A few months ago, I was able to acquire a Meraki MR12 AP. I deployed it at a facility that wanted to use airplay between a few iphones and ipads to an appleTV. I figured this would be a great test, as most of the devices would be using bandwidth intense applications. One of the cool features that Meraki has is the ability to detect up to layer 7 applications.
This graph makes it really easy to see which applications are being used the most. Now you may ask yourself, what can I do with this information, besides create nice graphs and charts for upper management? Well, now that you know what applications are being utilized, you can now create custom policies that can deny or allow certain applications. You can even block certain hostnames or domains. You can also create and apply different bandwidth rate limits based on user or application. Maybe Jonny is trying to stream his favorite you tube video and you have someone else on the same access point who’s trying to do a presentation via airplay. You can decide who gets the highest priority and bandwidth. I like this solution because its an all-in-one setup. You don’t need separate boxes to get the job done. You don’t need a wireless controller or a bandwidth shaper. Now I’m not saying that this is going to work for every solution. Sometimes there is a need for wireless controllers and standalone bandwidth management shapers, but for this type of deployment Meraki fits the bill.
The aerohive HiveManager maps feature is pretty powerful. You start off by dropping your AP down on an aerial view map. This allows for exact geocode positioning. You can outline your building with a perimeter in order to get a good floor layout. After you have drawn your perimeter, you can start laying out walls, doors, windows, elevator shafts, and cubicles. Each item represents different amounts of attenuation. To my surprise, the receive signal strength on my wireless devices matched pretty close to the predicted signal strength of the aerohive map. For instance, I was getting a weak signal in the outer N.E. room. I have a brick fireplace that’s in the corner of the room that’s next to the outer N.E. room. I drew that brick wall in the map and now you can see why I have a weak signal back there. The brick fireplace definitively impacts signal strength.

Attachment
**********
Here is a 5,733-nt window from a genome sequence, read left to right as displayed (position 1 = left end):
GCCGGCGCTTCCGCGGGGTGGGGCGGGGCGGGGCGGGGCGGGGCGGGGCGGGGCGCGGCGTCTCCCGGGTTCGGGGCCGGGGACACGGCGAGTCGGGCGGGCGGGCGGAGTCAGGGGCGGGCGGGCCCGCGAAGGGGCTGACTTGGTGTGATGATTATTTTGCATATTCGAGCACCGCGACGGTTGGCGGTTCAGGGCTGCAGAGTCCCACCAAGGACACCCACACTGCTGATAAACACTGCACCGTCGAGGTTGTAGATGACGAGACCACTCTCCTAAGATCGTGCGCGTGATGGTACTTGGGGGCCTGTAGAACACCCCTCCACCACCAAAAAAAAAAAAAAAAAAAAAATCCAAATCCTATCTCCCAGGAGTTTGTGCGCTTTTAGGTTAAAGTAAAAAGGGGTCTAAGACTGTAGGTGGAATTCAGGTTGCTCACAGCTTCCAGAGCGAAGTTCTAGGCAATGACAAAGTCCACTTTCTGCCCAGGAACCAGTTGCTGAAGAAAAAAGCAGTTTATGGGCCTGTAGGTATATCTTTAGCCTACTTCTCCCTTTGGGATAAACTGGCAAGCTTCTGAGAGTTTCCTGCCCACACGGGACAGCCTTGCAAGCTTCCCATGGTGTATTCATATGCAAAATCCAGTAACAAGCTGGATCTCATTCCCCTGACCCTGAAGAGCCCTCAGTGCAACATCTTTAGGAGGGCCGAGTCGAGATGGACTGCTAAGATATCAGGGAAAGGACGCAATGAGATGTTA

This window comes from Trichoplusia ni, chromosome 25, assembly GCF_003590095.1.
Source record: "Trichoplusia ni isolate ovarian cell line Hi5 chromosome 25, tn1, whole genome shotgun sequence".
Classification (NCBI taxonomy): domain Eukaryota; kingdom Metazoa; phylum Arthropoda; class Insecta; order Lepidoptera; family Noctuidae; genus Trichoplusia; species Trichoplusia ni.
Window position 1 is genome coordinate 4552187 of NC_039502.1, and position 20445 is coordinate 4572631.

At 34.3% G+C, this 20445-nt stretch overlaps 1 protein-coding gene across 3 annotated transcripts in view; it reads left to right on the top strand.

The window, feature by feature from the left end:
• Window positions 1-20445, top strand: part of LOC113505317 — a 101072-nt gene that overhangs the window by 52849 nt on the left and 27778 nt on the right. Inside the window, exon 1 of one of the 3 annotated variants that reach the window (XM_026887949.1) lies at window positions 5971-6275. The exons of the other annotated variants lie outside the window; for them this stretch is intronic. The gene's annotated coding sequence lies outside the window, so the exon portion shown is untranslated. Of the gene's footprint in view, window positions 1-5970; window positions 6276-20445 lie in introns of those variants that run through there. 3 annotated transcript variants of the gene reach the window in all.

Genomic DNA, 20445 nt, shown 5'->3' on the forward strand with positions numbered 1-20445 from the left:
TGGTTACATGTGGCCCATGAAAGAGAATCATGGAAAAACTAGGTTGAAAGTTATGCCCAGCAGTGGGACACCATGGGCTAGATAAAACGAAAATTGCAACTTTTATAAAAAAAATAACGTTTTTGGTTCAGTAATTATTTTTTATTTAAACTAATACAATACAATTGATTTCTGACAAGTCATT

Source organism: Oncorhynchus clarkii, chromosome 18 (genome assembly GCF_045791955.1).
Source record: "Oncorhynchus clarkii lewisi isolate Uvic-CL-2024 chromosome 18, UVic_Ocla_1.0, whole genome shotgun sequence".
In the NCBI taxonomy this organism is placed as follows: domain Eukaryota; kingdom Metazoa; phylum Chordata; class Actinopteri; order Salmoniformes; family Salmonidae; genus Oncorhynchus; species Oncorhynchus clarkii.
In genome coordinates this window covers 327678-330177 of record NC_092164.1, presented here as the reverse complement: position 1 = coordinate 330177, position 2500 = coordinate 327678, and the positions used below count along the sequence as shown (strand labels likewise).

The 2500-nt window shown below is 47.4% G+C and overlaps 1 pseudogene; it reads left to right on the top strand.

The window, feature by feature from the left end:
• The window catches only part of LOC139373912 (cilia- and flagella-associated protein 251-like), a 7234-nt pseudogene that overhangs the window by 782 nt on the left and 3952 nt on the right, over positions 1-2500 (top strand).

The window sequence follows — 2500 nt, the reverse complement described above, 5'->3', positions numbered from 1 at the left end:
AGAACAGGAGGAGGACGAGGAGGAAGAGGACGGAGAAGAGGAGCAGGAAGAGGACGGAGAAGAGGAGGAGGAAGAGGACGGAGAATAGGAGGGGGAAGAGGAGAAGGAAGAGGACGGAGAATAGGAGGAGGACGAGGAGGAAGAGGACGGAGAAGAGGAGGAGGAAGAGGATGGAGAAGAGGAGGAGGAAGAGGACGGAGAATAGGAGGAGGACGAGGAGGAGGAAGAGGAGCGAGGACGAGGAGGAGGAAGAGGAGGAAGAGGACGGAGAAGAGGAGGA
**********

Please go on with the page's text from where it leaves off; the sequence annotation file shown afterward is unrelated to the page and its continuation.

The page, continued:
The map feature lets you set the minimum db rate. I have mine set to -80 and the strongest value is -35. You can also change what view you would like to see from the AP. I have mine set to Channel/Power view. You can also change it to hostname, node ID, IP address, or client count. Client count would be nice to see where your AP’s may be saturated with users in a large environment. Overall I’m pretty impressed with the areohive HiveManager maps tool.
I’m finally at a point where I can share my experience with the aerohive AP121 dual radio access point I acquired. When I first received the access point I placed it in my office which is in the northeast corner of my 1600 square foot ranch home. Unfortunately I wasn’t able to test the AP with all of my mobile devices because I wasn’t able to receive a strong enough signal on the other site of the house. I was only picking up at best a receive signal strenght of -78 to -80. This wasn’t good. The connection on my nexus 4, apple first gen IPad, and galaxy S3 would lag and drop connection constantly. I was using a dd-wrt extender AP in my living room which is in the center of my house prior to the aerohive AP. This type of signal penetration is to be expected when you’re working with mobile devices and with an AP that can only pump out a max of 20dbm.
I wanted to get the aerohive AP into the center of the house, so I picked up a pair of netgear powerline 200’s. This worked perfectly. I really wanted to dig into the aerohive cloud based dashboard, “hiveManager” with some client stats and placing the AP in the center of the house allowed all my devices to stay connected without a hitch.
I couldn’t help it. The first place I went to was the spectrum analysis utility.
This is a real-time spectrum analysis using the 2.4 Ghz radio. You get a nice waterfall view as well. The time it takes to refresh is instantaneous and this is going through their online cloud management system over a Comcast connection. I was able to test the speed by firing my dd-wrt repeater up in AP mode on channel 6. I instantly started to see the interference on channel 6. You also can see an FFT duty cycle graph as well, but I left that out on the screen shot.
Here’s another article on the Aerohive Hivemanager maps tool
Here are some pics of the Cisco Meraki MR12.
Quick rundown on the MR12 single radio AP spec’s:
1 – 802.11 b/g/n 2×2 mimo radio
1 – 10/100/1000 Ethernet POE plus another 10/100 Ethernet
Internal 3dBi omni-directional antennas
Built in spectrum analyzer
We are currently working on increasing AP density at work in order to keep up with the increasing amount of wireless client devices. It’s always nice to revisit what other product vendors have available, so I was able to get my hands on a few test AP’s.
I will be unboxing and testing these at home. They are lower end AP’s, but this will give me an opportunity at looking into the config user interface. Stay tuned!